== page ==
“I don’t want to replicate history, I just don’t want us to ignore it. We must learn the lessons of history so that we don’t repeat the same mistakes,” said Emmanuel Akyeampong, Ellen Gurney Professor of History and of African and African American Studies, and Oppenheimer Faculty Director of the Center for African Studies at Harvard University.
Akyeampong was presenting the second STIAS public webinar for 2021 titled Early Independent Africa’s Abortive Attempt at Industrialisation: The Case of Ghana under Kwame.
“Ghana made an attempt at industrialisation – it didn’t fail but was aborted,” he said. “This remains Africa’s only genuine attempt to decolonise a black African economy in the decades after independence.”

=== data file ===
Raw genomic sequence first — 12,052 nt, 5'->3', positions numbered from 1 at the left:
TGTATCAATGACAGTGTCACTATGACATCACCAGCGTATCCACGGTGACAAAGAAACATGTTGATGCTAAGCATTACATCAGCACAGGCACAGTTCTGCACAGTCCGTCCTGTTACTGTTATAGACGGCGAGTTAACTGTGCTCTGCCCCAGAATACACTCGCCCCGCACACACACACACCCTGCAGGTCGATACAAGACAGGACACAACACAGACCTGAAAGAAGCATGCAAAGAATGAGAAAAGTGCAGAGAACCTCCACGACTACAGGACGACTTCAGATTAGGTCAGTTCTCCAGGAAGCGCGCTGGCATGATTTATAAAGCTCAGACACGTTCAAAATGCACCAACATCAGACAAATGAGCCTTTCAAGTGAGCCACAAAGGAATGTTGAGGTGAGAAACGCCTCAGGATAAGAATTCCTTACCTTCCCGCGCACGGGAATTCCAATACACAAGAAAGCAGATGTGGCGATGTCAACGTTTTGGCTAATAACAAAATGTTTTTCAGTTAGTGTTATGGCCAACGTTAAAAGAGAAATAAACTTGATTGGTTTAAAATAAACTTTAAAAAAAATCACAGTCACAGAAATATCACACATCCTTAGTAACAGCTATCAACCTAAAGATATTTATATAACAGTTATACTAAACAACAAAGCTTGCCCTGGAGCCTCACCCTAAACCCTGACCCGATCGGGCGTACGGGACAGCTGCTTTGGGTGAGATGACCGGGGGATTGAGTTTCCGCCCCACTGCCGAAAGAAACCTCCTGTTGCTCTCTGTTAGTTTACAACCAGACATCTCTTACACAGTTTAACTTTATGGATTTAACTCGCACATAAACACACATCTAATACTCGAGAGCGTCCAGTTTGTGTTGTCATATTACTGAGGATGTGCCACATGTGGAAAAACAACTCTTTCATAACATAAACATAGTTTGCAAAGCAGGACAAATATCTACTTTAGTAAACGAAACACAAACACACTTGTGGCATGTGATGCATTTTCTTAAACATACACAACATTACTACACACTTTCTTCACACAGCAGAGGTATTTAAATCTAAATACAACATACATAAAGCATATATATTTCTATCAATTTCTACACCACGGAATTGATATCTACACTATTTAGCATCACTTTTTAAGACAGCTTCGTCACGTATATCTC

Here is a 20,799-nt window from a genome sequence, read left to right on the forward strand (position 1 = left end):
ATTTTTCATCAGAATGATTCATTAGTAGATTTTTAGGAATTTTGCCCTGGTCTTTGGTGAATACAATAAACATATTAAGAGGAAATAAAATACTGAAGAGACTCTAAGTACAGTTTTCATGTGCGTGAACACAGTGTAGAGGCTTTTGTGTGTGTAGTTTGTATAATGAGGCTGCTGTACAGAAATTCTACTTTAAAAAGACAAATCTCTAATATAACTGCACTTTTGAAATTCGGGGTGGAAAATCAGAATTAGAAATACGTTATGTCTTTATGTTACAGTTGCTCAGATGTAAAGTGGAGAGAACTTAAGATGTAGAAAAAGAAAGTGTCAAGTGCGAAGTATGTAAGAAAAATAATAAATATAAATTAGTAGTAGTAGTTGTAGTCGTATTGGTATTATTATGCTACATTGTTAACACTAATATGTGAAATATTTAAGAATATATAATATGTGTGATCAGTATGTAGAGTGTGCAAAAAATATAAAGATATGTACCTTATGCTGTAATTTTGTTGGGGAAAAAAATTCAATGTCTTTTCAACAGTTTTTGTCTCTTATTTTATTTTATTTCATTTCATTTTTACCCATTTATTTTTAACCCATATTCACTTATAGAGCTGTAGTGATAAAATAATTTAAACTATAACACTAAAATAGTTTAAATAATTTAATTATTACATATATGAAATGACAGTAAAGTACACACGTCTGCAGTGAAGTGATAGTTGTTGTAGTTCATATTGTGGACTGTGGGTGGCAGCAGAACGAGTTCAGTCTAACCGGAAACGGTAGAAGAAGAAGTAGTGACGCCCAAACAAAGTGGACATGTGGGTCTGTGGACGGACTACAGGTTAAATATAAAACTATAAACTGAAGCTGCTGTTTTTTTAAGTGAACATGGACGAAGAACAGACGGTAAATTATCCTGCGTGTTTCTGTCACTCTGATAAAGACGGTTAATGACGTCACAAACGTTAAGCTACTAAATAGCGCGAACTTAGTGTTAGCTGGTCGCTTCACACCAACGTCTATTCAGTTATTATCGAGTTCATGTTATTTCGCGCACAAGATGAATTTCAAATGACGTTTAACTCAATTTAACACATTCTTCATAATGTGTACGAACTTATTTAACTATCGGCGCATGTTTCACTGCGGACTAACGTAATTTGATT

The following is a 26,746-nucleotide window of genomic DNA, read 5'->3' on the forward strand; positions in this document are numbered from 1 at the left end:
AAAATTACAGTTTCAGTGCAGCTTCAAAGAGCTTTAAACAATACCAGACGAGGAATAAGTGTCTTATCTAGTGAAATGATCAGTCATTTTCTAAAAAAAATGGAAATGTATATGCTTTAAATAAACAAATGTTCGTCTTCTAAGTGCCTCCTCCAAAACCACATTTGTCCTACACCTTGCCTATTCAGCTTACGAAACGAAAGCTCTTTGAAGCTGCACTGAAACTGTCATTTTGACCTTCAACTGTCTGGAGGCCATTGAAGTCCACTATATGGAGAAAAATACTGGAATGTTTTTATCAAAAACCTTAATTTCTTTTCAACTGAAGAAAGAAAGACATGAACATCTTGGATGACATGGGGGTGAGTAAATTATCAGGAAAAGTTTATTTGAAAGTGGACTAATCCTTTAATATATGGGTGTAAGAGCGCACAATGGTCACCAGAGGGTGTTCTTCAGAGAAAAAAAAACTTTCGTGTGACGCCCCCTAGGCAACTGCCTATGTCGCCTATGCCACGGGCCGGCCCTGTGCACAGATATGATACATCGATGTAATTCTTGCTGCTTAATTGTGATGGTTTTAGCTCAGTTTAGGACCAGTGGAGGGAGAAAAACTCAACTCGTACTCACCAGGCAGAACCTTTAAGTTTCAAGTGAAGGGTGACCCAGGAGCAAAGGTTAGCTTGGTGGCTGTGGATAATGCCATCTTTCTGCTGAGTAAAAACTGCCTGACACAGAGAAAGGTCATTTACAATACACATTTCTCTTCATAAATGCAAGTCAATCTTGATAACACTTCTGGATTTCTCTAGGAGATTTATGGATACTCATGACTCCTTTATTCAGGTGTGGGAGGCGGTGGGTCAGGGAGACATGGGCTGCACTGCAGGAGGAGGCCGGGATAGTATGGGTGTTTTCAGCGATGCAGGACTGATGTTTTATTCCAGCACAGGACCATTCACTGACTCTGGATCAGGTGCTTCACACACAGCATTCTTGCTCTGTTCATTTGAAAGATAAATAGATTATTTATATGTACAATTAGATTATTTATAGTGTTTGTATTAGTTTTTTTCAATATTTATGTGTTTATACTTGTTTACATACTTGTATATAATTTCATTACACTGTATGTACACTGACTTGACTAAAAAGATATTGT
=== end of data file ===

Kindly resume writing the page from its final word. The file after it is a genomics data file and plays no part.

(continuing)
“It’s anticipated that the post-COVID-19 world will see a moderation of the hyper-globalisation that has characterised the last couple of decades and usher in a renewed emphasis on national sovereignty and autonomy in economic decisions,” he continued. “The 1980s served as an important watershed in independent Africa’s political economy, marking the ascendancy of the World Bank and the International Monetary Fund (IMF) in Africa’s economic policies. Yet, before the late 1970s, only one sub-Saharan African country, Ghana, had been the recipient of an IMF stabilisation programme. This webinar focuses on the early decades of Africa’s independence and Ghana’s aborted attempt at industrialisation. Ghana’s example – with its prioritisation of infrastructural development, import-substitution industrialisation, and regional integration – is particularly instructive as we enter a post-COVID-19 era in which national and regional economic decisions move to the fore and the continent embarks on its Free Trade Agreement.”